“Man of Steel” star Cavill slips comfortably into the role of Napoleon Solo (played by Robert Vaughn on the TV series), a dashing, Cold War-era CIA agent who reluctantly teams with Russian KGB Agent Illya Kuryakin (Hammer, assuming David McCallum’s role from the series) in a bid to stop a mysterious global crime organization from carrying through with its world-dominating nuclear ambitions. Left with few people they can trust, including each other, Solo and Kuryakin must put their faith in Gaby (Vikander), the estranged daughter of the missing German scientist who designed the weapon, although it becomes quickly apparent that she may have an agenda of her own.

While the producers of “The Man From U.N.C.L.E.” are probably hoping the title alone with be a draw, at least for diehard TV fans and Baby Boomers (millennials sure the hell won’t know anything about the original NBC series), that small segment of the audience won’t make or break this reimagining of the “U.N.C.L.E.” as a film franchise. After all, the film is essentially an origins story that methodically introduces its characters on its way to forming the “U.N.C.L.E.” (United Network Command for Law and Enforcement) by the conclusion of the film; serving merely as a springboard to what Ritchie surely hopes will be a franchise, a la “Mission: Impossible.” Name recognition or not, the film stands on its own.

One thing’s for certain: “The Man From U.N.C.L.E.,” while not completely remarkable, fares far better than the first installment in the “Mission: Impossible” series, which was downright confusing. And while the tone is dramatically different than the Tom Cruise movie franchise (while there’s action and adventure here, it feels more like a tongue-in-cheek Roger Moore James Bond film), there’s no doubt Solo and Kuryakin can succeed with some more big screen adventures if Ritchie brings the sort of cinematic edge he’s built his resume on. With winning performances by Cavill, Hammer (although he’s a bit bland when toe-to-toe with Cavill) and Vikander (whose career continues to soar after “Ex Machina”) – as well as Grant in the pivotal role of British Secret Service honcho Alexander Waverly, and Elizabeth Debicki as the deliciously evil villain Victoria – the foundation is certainly there. If Ritchie doesn’t open things up a bit, somebody better hold the clapboard above his head until he says, well, “Uncle.”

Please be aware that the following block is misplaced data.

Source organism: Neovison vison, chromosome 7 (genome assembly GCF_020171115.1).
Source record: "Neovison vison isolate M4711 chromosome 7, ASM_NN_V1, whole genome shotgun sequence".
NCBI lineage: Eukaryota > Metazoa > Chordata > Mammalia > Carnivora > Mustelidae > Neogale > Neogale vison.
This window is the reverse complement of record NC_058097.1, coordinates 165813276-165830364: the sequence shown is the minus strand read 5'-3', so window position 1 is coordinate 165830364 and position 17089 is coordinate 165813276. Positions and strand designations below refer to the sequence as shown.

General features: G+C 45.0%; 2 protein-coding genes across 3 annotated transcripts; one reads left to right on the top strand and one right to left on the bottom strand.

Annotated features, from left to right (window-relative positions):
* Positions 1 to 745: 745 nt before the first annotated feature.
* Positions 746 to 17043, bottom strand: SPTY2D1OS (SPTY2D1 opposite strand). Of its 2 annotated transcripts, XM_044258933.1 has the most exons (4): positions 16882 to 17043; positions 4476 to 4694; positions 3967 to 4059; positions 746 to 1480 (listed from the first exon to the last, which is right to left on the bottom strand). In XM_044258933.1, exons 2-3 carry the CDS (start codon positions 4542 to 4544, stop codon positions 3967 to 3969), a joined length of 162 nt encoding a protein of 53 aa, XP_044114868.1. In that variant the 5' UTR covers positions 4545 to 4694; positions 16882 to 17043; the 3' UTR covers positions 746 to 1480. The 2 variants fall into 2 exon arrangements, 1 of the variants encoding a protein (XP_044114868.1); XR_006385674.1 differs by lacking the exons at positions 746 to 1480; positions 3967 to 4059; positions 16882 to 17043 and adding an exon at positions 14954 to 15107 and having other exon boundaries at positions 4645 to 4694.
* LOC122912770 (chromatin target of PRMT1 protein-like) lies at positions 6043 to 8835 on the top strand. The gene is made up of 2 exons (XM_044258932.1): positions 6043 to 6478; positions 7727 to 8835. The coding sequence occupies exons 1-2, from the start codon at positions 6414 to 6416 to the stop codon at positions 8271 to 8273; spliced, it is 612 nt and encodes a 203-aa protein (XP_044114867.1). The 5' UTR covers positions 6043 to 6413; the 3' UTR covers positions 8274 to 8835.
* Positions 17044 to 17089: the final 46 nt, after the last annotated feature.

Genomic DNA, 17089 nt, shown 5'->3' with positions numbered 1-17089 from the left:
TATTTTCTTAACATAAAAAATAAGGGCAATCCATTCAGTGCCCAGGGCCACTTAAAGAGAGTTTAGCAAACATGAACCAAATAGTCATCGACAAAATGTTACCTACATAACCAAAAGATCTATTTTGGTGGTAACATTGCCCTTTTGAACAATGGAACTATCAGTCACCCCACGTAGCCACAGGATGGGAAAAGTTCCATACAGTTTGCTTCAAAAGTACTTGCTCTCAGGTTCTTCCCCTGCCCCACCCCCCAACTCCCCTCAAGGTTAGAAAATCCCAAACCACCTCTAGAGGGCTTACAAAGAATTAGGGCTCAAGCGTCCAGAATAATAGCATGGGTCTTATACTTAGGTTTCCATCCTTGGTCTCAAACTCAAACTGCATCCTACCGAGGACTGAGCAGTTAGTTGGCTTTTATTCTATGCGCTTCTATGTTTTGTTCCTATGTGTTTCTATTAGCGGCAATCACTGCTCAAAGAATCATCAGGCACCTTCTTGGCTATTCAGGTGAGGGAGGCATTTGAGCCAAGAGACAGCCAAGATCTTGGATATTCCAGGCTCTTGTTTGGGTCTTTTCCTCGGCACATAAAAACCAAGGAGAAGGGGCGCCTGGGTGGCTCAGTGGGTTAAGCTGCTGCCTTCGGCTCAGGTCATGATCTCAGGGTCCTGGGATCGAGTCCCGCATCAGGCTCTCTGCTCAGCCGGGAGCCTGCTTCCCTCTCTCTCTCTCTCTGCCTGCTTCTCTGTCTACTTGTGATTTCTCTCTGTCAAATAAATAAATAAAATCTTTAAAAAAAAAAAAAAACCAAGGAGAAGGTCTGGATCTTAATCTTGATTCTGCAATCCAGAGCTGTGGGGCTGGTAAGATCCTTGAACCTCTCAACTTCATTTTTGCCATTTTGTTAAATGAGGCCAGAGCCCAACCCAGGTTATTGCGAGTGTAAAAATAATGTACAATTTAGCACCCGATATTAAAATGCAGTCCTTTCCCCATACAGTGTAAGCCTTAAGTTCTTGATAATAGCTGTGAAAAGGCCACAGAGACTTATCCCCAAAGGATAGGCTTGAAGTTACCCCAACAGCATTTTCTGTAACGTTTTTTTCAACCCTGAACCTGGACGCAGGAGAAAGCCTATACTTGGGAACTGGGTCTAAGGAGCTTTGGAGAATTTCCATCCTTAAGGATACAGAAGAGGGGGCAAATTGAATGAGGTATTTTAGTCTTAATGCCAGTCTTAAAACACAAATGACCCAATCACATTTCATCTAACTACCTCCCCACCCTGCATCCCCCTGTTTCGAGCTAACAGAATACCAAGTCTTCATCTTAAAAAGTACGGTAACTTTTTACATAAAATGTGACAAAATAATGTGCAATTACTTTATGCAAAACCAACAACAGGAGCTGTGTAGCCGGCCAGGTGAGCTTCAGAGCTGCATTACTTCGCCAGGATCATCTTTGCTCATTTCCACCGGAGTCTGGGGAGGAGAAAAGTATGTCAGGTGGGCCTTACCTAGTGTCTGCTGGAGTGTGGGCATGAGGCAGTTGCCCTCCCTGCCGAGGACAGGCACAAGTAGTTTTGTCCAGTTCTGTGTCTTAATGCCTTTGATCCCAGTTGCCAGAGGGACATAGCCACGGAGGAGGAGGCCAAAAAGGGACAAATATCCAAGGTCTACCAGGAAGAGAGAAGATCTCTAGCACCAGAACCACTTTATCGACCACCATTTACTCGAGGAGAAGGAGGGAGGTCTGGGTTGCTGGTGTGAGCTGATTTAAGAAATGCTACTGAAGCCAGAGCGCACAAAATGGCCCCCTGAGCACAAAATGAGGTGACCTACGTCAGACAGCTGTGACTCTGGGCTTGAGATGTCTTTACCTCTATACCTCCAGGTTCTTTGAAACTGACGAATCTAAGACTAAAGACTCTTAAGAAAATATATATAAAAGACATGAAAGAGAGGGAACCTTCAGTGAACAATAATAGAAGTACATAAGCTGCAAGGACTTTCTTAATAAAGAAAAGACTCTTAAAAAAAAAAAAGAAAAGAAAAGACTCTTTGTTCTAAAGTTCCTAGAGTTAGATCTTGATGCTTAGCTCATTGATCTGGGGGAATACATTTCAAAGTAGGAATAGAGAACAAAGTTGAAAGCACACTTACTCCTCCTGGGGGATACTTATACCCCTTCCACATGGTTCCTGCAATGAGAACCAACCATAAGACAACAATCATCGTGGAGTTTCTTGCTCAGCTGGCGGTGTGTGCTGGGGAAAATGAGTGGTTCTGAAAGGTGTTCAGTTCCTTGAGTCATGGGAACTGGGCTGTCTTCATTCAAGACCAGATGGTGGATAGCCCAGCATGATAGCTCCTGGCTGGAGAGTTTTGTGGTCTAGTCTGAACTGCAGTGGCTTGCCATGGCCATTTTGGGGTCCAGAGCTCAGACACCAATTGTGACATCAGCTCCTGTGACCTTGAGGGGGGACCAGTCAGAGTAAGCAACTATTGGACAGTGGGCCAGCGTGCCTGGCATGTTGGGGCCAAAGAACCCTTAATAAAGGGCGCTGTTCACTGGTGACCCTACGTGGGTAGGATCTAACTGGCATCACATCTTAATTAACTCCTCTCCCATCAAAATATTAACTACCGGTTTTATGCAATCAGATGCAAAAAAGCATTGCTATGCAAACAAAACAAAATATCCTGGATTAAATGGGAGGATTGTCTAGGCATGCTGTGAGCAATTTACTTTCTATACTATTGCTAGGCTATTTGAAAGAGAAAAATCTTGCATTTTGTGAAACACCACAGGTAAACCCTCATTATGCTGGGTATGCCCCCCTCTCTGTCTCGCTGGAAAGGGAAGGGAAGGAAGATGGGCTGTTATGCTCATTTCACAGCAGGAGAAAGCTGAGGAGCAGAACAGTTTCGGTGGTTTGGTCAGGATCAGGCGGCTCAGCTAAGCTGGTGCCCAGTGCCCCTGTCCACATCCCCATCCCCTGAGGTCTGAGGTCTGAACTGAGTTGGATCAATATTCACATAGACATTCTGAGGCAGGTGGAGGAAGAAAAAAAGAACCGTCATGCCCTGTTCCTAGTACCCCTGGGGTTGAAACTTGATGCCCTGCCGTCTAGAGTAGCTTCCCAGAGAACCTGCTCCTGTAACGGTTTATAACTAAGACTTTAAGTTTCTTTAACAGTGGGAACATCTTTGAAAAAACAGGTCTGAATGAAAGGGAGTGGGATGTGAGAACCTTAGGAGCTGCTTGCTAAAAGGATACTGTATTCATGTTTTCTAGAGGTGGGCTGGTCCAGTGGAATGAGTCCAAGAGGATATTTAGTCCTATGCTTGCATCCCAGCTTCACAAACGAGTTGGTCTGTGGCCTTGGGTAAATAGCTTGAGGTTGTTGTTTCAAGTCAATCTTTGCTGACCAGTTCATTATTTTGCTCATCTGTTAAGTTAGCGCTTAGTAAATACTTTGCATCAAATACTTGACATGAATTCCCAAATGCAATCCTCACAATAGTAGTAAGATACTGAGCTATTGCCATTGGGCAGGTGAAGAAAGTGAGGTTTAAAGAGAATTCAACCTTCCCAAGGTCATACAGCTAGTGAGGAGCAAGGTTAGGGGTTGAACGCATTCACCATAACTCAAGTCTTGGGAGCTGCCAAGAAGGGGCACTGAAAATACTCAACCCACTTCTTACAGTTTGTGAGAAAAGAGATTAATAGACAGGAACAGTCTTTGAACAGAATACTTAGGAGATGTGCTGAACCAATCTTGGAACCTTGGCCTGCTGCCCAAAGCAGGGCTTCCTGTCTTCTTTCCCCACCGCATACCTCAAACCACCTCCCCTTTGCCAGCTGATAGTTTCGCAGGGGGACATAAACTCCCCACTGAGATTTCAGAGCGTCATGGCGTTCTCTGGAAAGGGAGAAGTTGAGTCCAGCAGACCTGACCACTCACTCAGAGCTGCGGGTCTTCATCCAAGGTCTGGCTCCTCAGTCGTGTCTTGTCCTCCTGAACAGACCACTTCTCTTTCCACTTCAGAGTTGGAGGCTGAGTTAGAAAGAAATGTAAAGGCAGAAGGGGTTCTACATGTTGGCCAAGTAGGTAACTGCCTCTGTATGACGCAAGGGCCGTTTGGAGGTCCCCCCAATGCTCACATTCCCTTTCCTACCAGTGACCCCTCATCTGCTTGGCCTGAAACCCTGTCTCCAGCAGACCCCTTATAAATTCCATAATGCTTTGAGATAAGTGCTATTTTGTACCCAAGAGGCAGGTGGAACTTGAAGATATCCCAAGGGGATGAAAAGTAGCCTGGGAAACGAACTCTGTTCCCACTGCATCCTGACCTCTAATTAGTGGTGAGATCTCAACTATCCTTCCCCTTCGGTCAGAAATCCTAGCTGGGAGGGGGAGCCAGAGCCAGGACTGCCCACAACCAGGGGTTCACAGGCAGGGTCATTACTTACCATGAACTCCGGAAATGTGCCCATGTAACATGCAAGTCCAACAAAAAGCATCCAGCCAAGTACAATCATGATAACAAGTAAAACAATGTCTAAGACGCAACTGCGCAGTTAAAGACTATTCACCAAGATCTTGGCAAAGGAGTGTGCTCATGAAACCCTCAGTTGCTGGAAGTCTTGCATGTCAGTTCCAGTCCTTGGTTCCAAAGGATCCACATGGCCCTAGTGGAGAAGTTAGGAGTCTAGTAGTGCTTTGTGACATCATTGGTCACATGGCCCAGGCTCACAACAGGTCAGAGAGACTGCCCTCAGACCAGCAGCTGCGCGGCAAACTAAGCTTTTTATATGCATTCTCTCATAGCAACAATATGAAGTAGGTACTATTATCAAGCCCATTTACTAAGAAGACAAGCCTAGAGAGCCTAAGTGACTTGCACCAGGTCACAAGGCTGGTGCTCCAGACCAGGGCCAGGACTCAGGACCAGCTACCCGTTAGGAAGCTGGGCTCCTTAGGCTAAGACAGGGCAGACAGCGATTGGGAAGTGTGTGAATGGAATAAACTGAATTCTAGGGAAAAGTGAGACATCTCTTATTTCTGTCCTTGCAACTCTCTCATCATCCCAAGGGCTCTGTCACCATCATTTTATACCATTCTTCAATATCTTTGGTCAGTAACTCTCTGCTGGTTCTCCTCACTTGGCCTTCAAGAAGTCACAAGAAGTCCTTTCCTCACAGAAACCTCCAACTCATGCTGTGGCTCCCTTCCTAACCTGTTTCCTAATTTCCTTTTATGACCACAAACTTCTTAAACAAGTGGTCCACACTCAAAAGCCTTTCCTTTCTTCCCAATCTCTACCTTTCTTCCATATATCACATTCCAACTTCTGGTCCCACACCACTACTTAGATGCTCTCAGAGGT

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“Straight Outta Compton” (R) 2 1/2 stars (out of four)

While the gangsta rap music that fuels the movie is less than to be desired, there’s no question, the back story of the pioneering rap group N.W.A. is a fascinating one, if not for any reason for its lurid, behind-the-scenes look at the music business and its warts-and-all portrayal of man group members Ice Cube, Easy-E and Dr. Dre. Admittedly not a fan at all of rap, I am a fan of good stories, and there are enough in “Straight Outta Compton” – from accounts of crooked management and run-ins with police, to dangerous encounters with fearsome Death Row Records founder Suge Knight – to fill the film’s exhaustive two-and-a-half hour run time.

O’Shea Jackson Jr. plays his father Ice Cube in “Straight Outta Compton,” which tracks the origins of N.W.A. and its rapid rise to the top, giving the sort of voice to a group of ghetto youths that had never been heard before. But while stirring up controversy and calls for social change with inflammatory songs like “F— Tha Police,” based on their personal experiences with law enforcement – the group members become consumed by their own jealousies, greed and mistrust of one another, leading to long-running feuds with each other and people close to their inner-circle, and the group’s eventual demise.

The three leads in “Compton” are outstanding. Jackson is a dead ringer for his dad – the lyricist – with maybe less of a scowl; while Corey Hawkins is given the most range to play with as the group’s easy-going creative force who eventually develops the balls to stand-up to a highly volatile Knight (R. Marcos Taylor). Jason Mitchell shows the most vulnerability as the group’s money man and leader Easy-E, who puts his unwavering trust in his shifty manager Jerry Heller (the always great Paul Giamatti).

The timing of the release of “Straight Outta Compton” is almost frightening in a way, because the film – while not afraid to portray its leads as deeply flawed individuals – plays heavy on the rifts the group had with police. The specter of Rodney King looms heavy over the film, as real-life footage of the beating and subsequent riots after the verdict acquitting the police officers appears prominently.

There’s no question the group’s surviving members and director F. Gary Gray wanted to make a statement with “Compton” in the wake of Ferguson and Baltimore; and one can only hope that the likes of Ice Cube and Dr. Dre will step up with voices of reason should the movie – and the revival of “F— Tha Police” – galvanizes people in the wrong sort of way. For N.W.A. in “Straight Outta Compton,” anyway, the whole idea of their music was about freedom of speech – not the freedom to destroy and wreak havoc.  If the film teaches us anything, it’s OK to be angry about perceived social injustices, so long as it’s not in a destructive sort of way.